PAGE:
The UK has published its negotiating objectives for a free trade agreement with the United States, and talks are expected to begin this month.
The agreement is expected to remove the trade barriers with the USA for the whole United Kingdom, including Scotland, the North East, and the Midlands. Manufacturers of ceramics, cars, food and drink, and professional services including architects and lawyers are among the industries expected to be the winners from tariff-free access to the US market.
The government analysis projects that there will be a £3.4 billion uplift in the UK economy, as the trade deal will increase transatlantic trade flows by £15.3 billion.
Digital trade will be also included in the agreement, to increase the opportunities for businesses to trade digitally across the Atlantic.
On the UK side, talks will be overseen by Crawford Falconer, DIT’s Chief Trade Negotiation Adviser, formerly New Zealand’s Chief Negotiator and Ambassador to the WTO. He will be supported by a team of negotiators, drawing on expertise from across government and the private sector.
Negotiating rounds will alternate between the UK and the USA.
The government will also implement the negotiating objectives for Australia, Japan, and New Zealand shortly, as the aim is having 80 percent of total UK external trade covered by free trade agreements by 2022.
The Prime Minister, Boris Johnson declared: "We have the best negotiators in the business and of course, we’re going to drive a hard bargain to boost British industry. Trading Scottish smoked salmon for Stetson hats, we will deliver lower prices and more choice for our shoppers. Most importantly, this transatlantic trade deal will reflect the unique closeness of our two great nations."
Liz Truss, the International Trade Secretary, said: "Striking ambitious free trade agreements with our partners around the world is one of the key opportunities of Britain becoming an independent trading nation once again. This deal with our biggest single trading partner will cut red tape for our small businesses, cut tariffs for our great products from dairy to cars and increase growth in all four nations."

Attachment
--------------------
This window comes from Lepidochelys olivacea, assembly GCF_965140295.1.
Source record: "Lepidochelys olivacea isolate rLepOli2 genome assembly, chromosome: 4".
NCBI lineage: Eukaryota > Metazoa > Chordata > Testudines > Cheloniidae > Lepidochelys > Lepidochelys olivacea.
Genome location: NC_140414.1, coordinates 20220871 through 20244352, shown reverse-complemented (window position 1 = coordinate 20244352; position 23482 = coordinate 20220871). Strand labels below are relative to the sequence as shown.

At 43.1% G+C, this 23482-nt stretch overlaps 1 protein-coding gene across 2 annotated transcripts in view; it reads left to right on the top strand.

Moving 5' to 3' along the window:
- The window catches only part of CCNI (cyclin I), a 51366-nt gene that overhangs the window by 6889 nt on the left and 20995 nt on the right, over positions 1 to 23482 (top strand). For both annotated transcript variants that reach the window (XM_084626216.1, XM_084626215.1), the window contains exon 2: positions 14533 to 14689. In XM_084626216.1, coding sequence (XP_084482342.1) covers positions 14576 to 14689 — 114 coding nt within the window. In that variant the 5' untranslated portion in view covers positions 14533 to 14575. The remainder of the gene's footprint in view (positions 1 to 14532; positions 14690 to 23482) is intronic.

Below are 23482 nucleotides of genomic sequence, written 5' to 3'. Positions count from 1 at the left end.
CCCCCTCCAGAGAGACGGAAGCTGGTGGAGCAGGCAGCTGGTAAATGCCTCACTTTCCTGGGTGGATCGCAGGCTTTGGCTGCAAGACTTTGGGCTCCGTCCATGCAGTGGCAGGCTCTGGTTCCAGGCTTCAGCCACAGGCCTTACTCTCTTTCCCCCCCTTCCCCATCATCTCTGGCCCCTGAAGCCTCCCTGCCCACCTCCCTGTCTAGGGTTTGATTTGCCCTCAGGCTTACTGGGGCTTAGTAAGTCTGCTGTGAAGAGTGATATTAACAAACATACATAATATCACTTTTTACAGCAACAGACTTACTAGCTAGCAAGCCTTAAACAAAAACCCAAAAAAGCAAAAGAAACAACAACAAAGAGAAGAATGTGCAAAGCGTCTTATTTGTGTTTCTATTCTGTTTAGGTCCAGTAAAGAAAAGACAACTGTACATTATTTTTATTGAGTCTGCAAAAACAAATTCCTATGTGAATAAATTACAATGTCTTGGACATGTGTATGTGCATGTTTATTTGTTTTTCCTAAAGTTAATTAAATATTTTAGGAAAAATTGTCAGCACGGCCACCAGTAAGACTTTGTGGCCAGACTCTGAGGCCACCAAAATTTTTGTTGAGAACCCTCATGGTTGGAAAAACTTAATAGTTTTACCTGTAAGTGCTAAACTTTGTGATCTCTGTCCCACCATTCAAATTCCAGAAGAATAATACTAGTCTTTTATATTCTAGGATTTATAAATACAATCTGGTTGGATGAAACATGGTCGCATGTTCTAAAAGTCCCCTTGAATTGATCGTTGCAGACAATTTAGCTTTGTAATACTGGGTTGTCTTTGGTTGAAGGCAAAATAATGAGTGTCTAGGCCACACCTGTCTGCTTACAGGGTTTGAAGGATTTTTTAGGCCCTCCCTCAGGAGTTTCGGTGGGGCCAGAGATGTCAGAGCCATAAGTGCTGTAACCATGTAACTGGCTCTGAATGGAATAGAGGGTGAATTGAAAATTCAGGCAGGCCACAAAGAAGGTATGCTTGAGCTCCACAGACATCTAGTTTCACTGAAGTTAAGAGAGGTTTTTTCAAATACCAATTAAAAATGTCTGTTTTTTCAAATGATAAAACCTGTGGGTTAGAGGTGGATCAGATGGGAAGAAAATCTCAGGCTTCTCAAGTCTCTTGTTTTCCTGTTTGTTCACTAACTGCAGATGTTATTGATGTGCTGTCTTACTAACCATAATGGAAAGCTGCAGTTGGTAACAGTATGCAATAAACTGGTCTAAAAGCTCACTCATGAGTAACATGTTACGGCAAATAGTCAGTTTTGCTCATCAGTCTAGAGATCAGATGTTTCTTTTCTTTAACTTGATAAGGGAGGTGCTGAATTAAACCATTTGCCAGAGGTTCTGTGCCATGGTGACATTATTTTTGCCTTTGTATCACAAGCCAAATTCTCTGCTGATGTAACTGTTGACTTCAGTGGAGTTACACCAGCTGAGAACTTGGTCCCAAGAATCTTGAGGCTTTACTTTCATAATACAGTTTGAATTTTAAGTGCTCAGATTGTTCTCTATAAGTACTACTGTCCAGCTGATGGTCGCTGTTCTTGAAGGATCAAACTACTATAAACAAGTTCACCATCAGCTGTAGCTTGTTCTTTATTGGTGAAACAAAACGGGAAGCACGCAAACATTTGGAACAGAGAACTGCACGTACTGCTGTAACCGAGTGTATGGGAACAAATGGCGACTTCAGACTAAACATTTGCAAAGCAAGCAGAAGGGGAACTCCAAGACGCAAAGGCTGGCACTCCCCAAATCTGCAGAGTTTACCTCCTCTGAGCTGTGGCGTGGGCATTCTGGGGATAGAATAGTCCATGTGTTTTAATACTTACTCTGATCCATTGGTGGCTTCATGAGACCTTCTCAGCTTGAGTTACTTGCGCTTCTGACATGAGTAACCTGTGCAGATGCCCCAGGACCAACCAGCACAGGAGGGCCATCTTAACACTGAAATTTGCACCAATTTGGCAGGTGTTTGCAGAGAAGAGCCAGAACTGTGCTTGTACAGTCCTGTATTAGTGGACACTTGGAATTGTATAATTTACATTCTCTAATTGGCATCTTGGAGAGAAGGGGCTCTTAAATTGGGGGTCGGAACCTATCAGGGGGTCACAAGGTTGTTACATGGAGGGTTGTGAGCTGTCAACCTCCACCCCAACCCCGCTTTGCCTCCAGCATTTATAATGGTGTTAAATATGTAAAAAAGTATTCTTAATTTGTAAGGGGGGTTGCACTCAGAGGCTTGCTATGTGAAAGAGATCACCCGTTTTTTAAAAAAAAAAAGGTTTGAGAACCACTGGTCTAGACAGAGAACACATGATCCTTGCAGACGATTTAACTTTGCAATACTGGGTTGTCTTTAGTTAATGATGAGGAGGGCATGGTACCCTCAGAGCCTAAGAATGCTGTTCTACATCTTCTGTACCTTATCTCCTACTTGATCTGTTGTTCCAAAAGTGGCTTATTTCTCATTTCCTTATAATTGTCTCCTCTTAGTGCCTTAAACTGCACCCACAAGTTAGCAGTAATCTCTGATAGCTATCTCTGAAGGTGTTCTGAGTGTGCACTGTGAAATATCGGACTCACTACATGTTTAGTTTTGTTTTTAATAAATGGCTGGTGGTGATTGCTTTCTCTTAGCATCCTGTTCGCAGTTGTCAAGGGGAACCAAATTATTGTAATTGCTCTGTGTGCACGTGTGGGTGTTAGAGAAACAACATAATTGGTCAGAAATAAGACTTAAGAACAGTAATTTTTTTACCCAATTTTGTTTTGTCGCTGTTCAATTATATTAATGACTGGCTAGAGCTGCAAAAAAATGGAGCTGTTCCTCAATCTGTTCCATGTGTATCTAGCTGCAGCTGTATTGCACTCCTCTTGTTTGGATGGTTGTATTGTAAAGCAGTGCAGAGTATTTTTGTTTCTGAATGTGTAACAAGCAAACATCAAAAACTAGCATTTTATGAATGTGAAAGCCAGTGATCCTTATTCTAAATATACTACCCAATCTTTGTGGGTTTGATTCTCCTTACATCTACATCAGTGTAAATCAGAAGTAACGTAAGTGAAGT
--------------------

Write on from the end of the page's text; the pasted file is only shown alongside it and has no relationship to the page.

Mike Cherry, National Chair of the Federation of Small Businesses, said: "FSB research shows that the United States is the number one individual country that UK small businesses are looking to as they consider where to trade, with 46% of UK SME exporters prioritizing the US market over the next three years. This shows the sheer scale of ambition that will be unleashed, if we can take full advantage of the opportunities a Free Trade Agreement will open up. As the FTA moves forward, we are working with the Department for International Trade to make sure SMEs are front of mind. The success of the UK economy rests on inspiring more small businesses to go global, and trade around the world."
The UK’s negotiating objectives are:
- Agree upon a comprehensive free trade agreement with the United States that strengthens the economic relationship, promoting increased goods and services trade and greater cross-border investment.
- Increase UK GDP by creating new opportunities for British businesses and investors, and providing greater choice and lower prices for British producers and consumers.
- Protect the UK’s freedom to provide public services, such as the National Health Service, in the national interest.
- Throughout the terms of the agreement, ensure high standards and protections for British consumers and workers. This will include upholding the UK’s high domestic standards on food safety and animal welfare.
- Futureproof the agreement in anticipation of rapid technological developments.
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